1 Corinthians 11
Paul seems to have finished addressing the questions and matters that the Corinthians had written to him about and, here in chapter 11, he moved on to things he was concerned about within the church.
Generally speaking, Paul was concerned with how chaotic the worship services of the Corinthian church were. Starting here in 1 Corinthians 11 and continuing through 1 Corinthians 14, Paul instructed the Corinthians about aspects of their worship that were not glorifying to God. In today’s chapter, 1 Corinthians 11, Paul addressed two problem areas. They are (1) how women worship (vv. 1-16) and (2) how the entire church practiced the Lord’s supper (vv. 17-34).
When this chapter was written, it was customary for women in the Roman world, at least, to cover their heads as a symbol of submission to their husbands. But it was also becoming fashionable for women in that culture not to submit to their husbands and to show their lack of submission by not wearing a head covering. In verses 2-16, Paul rebuked some of the wives in Corinth who had stopped wearing head coverings. Although women were (and are) equal to the men in their importance to God and their position before God in Christ, on this earth God commands women who are married to live in submission to their husbands. Verse 3 explained that Christ, the Son of God, was in submission to God the Father. Although he is equal with the Father in every way, he functions in submission to the Father in everything. Likewise, wives should live in submission to their husbands. Shedding the symbol of that submission in the worship service was improper (vv. 13-16), so married women in the church should show their proper relationship to their husbands by covering their heads in the worship service. This was the first of two ways that the Corinthians needed to straighten up their worship services.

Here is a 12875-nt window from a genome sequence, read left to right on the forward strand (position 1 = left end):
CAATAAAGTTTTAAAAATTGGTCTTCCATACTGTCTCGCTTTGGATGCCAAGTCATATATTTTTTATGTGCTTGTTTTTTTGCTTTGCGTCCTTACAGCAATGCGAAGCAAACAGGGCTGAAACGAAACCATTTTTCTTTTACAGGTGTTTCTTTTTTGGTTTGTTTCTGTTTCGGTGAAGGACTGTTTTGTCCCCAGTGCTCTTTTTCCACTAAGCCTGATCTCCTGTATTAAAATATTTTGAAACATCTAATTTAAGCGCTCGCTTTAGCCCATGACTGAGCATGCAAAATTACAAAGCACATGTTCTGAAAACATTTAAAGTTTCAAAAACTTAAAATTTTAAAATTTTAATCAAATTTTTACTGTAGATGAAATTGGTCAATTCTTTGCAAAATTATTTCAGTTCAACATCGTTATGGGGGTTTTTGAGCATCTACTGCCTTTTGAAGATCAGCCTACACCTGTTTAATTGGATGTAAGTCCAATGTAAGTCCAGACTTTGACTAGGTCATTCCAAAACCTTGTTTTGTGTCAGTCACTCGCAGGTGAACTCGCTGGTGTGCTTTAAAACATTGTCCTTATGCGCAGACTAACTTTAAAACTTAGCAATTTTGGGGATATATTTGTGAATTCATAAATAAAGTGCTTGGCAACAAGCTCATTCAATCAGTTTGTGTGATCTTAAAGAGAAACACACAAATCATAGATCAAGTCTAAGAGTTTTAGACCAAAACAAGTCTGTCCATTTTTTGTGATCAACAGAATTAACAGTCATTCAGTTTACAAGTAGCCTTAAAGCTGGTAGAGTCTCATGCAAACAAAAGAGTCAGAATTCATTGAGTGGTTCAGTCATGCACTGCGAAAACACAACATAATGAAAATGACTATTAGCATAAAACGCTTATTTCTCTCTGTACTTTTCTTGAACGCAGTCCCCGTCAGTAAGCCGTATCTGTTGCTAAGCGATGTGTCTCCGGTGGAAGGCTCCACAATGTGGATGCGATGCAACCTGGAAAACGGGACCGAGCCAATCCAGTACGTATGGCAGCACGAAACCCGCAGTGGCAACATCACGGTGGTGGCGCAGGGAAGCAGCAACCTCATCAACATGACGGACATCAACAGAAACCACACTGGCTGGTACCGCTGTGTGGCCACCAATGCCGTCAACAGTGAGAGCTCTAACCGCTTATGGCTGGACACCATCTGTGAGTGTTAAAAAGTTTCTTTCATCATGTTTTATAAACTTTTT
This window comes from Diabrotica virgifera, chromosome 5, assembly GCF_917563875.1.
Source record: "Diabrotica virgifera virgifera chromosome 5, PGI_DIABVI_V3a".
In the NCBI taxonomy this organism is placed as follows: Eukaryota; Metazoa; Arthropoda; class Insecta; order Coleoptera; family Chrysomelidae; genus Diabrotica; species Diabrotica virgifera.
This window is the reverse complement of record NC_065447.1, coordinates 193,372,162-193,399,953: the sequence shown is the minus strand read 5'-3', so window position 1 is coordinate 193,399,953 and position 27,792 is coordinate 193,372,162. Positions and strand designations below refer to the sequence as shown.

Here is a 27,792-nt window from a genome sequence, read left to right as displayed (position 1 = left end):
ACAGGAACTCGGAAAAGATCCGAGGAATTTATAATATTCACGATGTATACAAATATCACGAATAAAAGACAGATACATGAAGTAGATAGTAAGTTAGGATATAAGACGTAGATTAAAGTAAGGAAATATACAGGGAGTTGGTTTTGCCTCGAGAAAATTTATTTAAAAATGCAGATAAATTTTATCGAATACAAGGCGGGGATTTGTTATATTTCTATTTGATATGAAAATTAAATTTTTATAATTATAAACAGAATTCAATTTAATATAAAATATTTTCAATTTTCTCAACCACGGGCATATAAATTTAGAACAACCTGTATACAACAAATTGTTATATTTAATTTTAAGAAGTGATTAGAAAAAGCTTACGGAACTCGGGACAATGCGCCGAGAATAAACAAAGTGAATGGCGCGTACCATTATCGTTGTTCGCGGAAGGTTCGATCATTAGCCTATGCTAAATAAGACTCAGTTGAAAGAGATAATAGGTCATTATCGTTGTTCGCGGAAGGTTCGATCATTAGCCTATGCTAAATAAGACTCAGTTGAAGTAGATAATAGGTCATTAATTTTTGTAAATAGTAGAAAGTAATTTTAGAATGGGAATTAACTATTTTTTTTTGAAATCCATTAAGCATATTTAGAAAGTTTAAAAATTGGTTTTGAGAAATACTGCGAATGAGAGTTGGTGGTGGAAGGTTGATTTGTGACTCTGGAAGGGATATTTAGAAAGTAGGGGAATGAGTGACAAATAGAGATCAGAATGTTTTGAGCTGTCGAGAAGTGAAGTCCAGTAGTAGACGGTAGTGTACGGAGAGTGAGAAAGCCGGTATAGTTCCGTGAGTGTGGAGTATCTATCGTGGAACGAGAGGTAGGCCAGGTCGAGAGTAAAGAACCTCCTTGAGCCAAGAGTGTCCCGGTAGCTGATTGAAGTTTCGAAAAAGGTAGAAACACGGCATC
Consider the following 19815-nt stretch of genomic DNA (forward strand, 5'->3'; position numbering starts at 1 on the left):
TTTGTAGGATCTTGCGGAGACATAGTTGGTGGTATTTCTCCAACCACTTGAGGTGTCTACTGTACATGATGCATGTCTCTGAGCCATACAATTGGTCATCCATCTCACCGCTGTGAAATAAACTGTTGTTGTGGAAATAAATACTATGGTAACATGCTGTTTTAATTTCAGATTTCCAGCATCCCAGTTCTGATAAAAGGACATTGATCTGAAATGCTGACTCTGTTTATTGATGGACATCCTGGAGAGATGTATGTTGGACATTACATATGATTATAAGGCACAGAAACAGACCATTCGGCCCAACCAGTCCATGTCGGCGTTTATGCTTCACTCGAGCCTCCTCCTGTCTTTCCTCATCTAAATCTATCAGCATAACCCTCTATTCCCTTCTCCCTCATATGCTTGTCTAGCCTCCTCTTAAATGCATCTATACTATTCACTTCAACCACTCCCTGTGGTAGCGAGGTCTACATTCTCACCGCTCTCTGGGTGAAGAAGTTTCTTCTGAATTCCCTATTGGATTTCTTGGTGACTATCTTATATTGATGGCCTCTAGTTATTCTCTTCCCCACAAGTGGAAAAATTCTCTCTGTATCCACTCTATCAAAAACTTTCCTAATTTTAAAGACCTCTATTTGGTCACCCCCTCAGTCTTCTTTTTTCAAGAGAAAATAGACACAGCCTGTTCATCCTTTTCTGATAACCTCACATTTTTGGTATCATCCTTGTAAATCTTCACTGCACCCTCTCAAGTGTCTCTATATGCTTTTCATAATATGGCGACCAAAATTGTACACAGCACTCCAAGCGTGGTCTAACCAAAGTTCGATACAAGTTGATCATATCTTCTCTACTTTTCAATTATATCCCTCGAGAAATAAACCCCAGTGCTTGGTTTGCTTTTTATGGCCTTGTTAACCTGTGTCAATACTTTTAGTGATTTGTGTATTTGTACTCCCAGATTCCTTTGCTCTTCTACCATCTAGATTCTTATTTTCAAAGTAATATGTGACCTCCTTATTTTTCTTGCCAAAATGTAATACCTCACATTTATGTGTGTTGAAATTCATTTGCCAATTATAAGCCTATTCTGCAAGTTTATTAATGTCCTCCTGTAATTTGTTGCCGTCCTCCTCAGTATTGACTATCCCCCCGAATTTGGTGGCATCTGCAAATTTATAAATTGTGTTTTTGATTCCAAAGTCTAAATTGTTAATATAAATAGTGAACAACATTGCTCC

The second way in which they needed to bring order to their worship services is in their practice of the Lord’s supper (vv. 17-34). The Lord’s Supper was practiced as part of a full meal that the church shared together. The church met on Sunday, as we do, but unlike in our culture, Sunday was a typical work day so the church gathering happened at night. The wealthier members of their church could arrive earlier than the more common workers and slaves in their church family could. Apparently the Corinthians were not waiting for the whole church to be gathered before they started the meal and Lord’s Supper observance. Instead, people would arrive and start eating and drinking. By the time those who were poorer arrived, the food was gone and many people were drunk (vv. 20-21). Paul rebuked the Corinthians for this practice (v. 22), then instructed them again about how the Lord’s Supper began in the church (vv. 23-25). The Lord’s Supper is a sacred act of worship (v. 27) so it should be observed in a way that unifies the body (vv. 18-19, 22) and in a way that is reverent (vv. 27-34).
When we come together to worship each Sundays, do you prepare yourself well?
I don’t mean getting your best Sunday clothes together the night before.
I mean, do you think about your relationships and whether they are glorifying to God (vv. 2-16) and do you think about how to unify the body of Christ and show favor to the disfavored in this world (vv. 21-22)? Do you take time to examine yourself and your life and come before the Lord in a reverent, worshipful way (vv. 27-28)?